Sunday, December 11, 2011

Andrew Klavan on Hollywood's favorite game, the distortion of truth ....

and in the vid at the bottom of this post his take on public unions is absolutely RIGHT !!! I wonder why most people don't see unions for the evil they create and nuture all under the guise of "decent salaries for the hard-working."

Sullivan's Law says, in effect, that any organization that is not expressly right wing will become left wing over time. So it is with cultures too, I believe. And how could it be otherwise? All leftism is, really, is a form of decay, and all things made by man decay as time goes by. But if you ever wanted a glimpse of the mechanism by which that decay operates in our particular culture, the critical reception of Clint Eastwood’s latest film J. Edgar provides an invaluable insight.

A Hollywood icon, Eastwood has earned the right to make a bad film now and then and with J. Edgar he has exercised that right. The bio-pic of founder and long time head of the FBI J. Edgar Hoover is a mess. The narrative’s garbled timeline is purposeless and confusing; the characters’ motivations are unrealistic and programmatic; even the make-up is terrible.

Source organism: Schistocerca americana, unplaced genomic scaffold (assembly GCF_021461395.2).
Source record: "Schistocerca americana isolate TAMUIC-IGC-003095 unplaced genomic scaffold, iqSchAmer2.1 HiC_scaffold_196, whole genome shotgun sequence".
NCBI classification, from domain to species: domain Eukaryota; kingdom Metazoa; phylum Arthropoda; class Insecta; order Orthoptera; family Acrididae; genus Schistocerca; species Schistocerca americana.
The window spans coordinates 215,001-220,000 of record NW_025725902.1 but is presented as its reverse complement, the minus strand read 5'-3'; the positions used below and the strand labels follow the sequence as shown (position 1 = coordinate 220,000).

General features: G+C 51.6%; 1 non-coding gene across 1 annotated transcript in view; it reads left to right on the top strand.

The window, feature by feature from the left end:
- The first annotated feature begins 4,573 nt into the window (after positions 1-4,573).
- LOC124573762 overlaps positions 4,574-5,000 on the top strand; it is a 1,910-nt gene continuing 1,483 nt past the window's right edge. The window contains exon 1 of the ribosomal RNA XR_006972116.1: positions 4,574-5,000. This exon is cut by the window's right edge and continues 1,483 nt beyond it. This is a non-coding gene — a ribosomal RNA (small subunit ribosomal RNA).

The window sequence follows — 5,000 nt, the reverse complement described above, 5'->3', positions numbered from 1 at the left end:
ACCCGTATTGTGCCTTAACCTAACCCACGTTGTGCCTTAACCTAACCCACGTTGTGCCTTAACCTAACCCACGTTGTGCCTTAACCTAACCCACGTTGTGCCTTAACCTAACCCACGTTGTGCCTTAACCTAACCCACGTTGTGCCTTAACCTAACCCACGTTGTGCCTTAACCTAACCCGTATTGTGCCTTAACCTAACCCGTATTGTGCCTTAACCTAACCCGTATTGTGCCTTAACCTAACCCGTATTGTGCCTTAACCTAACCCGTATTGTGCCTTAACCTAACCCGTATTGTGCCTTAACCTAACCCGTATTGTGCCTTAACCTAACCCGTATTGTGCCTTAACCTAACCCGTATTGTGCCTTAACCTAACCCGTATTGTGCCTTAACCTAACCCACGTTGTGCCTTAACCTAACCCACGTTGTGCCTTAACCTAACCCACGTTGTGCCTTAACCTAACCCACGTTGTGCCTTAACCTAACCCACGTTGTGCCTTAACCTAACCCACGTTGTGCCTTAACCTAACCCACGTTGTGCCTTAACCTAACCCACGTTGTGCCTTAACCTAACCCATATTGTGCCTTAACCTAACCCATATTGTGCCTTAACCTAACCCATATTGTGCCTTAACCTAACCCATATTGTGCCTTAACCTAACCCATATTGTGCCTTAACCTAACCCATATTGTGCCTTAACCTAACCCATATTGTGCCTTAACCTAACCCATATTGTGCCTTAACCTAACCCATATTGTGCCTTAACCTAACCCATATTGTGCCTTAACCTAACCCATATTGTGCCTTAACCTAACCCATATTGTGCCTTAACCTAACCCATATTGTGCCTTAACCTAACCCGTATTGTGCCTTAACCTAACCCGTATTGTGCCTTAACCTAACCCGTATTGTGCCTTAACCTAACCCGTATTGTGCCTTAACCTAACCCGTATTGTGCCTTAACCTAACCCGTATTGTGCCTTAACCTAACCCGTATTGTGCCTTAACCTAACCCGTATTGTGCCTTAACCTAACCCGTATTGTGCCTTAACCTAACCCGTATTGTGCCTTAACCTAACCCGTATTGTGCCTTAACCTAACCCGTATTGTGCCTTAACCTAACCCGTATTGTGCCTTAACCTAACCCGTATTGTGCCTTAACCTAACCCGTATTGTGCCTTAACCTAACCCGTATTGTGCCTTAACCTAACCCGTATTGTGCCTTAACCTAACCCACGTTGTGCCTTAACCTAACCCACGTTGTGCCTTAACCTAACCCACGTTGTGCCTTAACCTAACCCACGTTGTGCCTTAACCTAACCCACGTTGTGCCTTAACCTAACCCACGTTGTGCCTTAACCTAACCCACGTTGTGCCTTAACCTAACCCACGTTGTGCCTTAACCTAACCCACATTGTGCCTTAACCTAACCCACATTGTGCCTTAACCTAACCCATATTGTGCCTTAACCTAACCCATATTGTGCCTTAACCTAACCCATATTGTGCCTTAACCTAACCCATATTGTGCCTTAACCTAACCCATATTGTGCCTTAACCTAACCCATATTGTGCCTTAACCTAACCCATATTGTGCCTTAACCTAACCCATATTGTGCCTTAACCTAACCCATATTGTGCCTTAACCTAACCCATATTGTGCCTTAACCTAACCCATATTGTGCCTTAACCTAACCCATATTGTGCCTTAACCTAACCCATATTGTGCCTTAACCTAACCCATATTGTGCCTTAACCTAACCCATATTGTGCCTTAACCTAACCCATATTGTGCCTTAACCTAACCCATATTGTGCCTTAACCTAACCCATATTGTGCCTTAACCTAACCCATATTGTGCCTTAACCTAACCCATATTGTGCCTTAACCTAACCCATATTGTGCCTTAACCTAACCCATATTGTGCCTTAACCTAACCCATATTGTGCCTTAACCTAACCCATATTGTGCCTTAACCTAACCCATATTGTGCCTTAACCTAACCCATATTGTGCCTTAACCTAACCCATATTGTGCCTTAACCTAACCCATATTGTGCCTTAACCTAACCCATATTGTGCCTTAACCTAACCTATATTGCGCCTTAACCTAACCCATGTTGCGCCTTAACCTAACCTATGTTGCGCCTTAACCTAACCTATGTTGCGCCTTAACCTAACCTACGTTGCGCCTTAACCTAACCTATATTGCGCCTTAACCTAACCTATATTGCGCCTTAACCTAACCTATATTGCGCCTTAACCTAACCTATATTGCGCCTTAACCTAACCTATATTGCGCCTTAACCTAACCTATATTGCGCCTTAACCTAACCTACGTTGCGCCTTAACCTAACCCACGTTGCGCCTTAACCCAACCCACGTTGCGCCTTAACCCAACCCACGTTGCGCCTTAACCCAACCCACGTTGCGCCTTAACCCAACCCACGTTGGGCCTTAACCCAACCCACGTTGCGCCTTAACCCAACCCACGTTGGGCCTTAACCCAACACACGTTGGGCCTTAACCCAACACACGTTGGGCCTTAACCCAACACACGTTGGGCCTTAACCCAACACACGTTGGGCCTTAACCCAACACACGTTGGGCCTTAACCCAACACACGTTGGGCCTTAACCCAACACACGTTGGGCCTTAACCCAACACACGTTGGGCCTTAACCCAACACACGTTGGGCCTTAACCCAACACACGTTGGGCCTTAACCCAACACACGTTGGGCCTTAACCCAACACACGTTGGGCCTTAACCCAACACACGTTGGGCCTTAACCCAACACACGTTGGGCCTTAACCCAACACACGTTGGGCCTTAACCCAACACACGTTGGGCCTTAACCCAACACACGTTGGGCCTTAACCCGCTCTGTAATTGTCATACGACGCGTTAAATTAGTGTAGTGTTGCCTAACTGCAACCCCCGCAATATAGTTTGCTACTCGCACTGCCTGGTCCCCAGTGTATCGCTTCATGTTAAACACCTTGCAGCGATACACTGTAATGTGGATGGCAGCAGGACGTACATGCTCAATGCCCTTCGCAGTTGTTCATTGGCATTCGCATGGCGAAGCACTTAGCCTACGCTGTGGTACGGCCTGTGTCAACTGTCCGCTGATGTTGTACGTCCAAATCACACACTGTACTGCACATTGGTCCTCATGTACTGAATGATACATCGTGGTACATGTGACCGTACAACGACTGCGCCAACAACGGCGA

But most noticeably, the script by gay activist Dustin Lance Black — author of the hagiography Milk — opts to serve the gay cause rather than the truth of its subject and thus produces perhaps the one version of Hoover’s life least likely to have happened. Here is one already notorious example. After his death, Hoover, a lifelong bachelor, was accused by a very unreliable source of attending gay orgies in drag. This is almost surely a slander, but there’s one thing we can say with certainty: either it’s true or it isn’t. Rather than taking a stand one way or the other, Black’s script has Hoover dressing in his dead mother’s gown only once as a token of grief — as if to say, “Well, we’ll only repeat the slanderous lie a little bit, and give it a compassionate setting, so as to be fair.” Add to that a wholly fantasized punch-me-kiss-me scene between Hoover and long time friend Clyde Tolson that could have come out of some 60′s vision of screaming queenery like The Boys in the Band or The Detective, and the movie’s version of the man’s life — not to mention human life in general — becomes absurd.....

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